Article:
Mali’s unfinished war and the rise of jihad

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In May and June 2015, Mali saw President Ibrahim Boubacar Keïta’s government signing peace agreements with numerous northern militia and rebel groups, the Coalition of Azawad Movements (CMA). This agreement was made in an attempt to stem violence and unrest that has plagued the West African nation due to ethnic groups in the north of Mali, resuming decades of armed conflict to pursue autonomy in the region.

In 2012, the presidency of Amadou Toumani Toure began to be viewed as incapable of supporting the military in addressing these nationalist movements pursuing a free state of Azawad, leading to a coup led by Captain Amadou Sanago that permitted a more spiralling conflict.

The fighting between the Coalition of Azawad Movements and the Platform Coalition (pro-government forces), created destabilising conditions and opportunities for jihadist groups in the region, who were eventually able to secure for themselves alarming swathes of territory in the disputed region.

Concern at the loss of control to Islamic militant forces led to the decision to launch an international intervention. Led by France in January 2013, Operation Serval resulted in the recovery of much of this lost territory and encouraged a slow but eventual set of peace agreements between government and separatist forces.

Mali today stands at a crossroads, the peace in place exists alongside continuing demands of the north for more autonomy, while its former jihadist occupiers continue to operate in Mali and across Western and central Africa to destabilise the region.

For some time the area roughly encompassing the proposed state of Azawad has been a hub of poverty, the local population frequently relying on subsistence farming in order to survive in the Sahel. This unreliable source of support frequently saw many among the ethnic majority, the Tuareg, seeking employment in the military of Gaddafi-era Libya to support their families back in Mali. Many continued to return home when serving but the collapse of the Gaddafi regime saw an influx of Tuareg veterans returning from Libya, a region now described as an effective arms bazaar by security analysts.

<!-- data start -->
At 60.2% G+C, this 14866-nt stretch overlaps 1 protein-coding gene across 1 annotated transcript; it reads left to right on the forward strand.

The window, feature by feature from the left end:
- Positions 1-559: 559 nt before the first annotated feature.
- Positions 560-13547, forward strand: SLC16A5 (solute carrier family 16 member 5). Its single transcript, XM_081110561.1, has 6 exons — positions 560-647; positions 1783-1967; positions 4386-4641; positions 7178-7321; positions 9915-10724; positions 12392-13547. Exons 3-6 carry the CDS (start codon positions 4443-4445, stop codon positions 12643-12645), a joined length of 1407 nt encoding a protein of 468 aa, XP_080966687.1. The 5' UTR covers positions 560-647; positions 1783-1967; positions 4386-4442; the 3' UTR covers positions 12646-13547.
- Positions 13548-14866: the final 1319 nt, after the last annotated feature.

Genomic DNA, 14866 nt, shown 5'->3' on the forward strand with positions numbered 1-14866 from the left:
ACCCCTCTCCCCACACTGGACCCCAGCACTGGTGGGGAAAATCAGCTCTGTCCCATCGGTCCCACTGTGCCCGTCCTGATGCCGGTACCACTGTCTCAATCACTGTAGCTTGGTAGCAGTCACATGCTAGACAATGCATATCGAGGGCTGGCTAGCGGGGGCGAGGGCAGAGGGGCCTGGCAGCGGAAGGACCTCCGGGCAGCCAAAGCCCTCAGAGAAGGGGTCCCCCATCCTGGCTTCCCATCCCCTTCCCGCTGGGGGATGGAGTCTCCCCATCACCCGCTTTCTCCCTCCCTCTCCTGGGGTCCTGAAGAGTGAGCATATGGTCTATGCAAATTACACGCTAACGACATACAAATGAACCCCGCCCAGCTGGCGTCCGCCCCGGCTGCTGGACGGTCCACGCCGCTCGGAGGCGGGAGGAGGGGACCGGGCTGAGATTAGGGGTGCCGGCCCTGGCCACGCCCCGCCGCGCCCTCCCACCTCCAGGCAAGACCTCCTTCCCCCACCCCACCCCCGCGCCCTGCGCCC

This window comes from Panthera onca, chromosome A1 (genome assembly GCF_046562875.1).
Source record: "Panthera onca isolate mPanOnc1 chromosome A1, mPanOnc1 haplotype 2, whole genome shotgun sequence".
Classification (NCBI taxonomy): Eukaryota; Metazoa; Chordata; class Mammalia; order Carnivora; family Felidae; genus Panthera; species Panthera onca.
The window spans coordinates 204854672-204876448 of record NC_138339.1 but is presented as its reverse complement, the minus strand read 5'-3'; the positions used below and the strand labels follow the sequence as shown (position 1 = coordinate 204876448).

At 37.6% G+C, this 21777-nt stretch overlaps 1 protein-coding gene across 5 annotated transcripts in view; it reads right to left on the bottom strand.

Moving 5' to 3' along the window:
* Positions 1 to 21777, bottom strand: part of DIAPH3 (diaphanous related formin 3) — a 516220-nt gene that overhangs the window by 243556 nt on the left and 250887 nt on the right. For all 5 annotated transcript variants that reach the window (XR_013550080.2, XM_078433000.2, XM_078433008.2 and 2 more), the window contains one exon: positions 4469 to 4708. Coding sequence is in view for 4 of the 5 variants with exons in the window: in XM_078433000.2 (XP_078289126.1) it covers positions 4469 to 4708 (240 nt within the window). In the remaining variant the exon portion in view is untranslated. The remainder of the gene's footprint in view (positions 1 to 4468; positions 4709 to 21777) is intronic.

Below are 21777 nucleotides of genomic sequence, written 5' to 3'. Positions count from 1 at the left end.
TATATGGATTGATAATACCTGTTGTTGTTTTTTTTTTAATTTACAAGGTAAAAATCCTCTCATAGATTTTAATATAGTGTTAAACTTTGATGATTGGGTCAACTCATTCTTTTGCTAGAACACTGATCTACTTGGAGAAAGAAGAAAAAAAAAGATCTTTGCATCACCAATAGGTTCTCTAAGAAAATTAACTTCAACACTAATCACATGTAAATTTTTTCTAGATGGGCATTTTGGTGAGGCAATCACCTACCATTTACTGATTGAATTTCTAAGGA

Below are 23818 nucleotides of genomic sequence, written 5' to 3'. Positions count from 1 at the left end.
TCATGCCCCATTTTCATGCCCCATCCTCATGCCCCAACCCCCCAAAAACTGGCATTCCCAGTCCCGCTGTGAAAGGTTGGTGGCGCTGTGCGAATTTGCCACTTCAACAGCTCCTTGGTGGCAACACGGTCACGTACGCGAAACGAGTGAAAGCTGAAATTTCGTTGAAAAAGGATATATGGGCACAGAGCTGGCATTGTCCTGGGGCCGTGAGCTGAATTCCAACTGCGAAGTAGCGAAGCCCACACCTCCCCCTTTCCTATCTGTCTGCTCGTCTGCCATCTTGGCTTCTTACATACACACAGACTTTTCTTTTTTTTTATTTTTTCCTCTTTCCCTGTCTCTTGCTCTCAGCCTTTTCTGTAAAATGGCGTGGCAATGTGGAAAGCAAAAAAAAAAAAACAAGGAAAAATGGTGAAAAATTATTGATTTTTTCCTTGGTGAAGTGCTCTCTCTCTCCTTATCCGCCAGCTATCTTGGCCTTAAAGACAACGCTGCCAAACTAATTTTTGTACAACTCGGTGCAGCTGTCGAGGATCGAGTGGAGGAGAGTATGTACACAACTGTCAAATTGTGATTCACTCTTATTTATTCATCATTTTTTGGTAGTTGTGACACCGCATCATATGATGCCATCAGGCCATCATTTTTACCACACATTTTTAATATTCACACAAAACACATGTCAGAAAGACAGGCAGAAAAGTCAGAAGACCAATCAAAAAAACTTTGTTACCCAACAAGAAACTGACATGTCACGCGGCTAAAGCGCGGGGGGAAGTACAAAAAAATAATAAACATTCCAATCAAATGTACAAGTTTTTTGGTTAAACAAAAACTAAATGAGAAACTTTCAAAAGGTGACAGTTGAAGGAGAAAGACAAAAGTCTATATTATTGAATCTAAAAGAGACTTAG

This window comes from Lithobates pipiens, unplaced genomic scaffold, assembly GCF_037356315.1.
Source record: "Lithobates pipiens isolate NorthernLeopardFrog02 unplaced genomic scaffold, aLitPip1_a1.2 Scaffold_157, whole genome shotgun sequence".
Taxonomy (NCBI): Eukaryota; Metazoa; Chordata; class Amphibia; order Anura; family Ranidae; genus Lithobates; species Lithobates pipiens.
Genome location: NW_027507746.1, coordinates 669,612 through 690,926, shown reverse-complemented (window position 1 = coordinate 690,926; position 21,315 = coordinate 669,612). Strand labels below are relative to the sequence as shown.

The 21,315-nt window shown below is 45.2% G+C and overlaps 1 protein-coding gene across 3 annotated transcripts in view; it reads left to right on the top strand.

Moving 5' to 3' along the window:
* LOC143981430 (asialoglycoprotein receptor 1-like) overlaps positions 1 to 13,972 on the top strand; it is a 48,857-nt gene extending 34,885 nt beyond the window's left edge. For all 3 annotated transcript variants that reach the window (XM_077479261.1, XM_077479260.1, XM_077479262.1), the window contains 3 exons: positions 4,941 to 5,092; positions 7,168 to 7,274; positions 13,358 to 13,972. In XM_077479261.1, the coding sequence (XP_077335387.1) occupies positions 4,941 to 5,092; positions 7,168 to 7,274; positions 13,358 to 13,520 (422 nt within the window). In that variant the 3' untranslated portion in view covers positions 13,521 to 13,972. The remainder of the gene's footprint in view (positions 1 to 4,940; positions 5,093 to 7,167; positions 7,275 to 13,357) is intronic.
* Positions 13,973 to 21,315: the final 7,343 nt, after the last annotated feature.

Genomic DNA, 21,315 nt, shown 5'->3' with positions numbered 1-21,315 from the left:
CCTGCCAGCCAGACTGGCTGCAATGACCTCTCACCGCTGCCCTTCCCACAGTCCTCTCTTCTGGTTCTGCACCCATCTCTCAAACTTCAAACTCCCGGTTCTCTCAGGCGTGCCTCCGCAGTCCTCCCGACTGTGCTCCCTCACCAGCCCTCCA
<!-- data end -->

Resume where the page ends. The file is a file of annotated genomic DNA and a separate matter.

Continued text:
Even before the initial uprising warning signs were flagged by officials and field reporters, the extreme poverty, poor infrastructure and the influx of arms were fuelling calls for moves to establish an independent state in the north. Aljazeera’s May Ying Welsh noted such conditions had pushed desperate people into armed organizations in order to survive, or at the very least feel safe in a region of fracturing instability home to drug smuggling, corruption and ever more frequent global warming induced drought.

The CMA was initially successful with cooperation between various groups including Islamist militants seeing the capture of major cities such as Kidal, Timbuktu and Goa. In April 2012 the CMA was able to declare the establishment of a new and independent state of Azawad.

The Mauritanian army conduct a major counter-terrorism operation

The Mauritanian army conduct a major counter-terrorism operation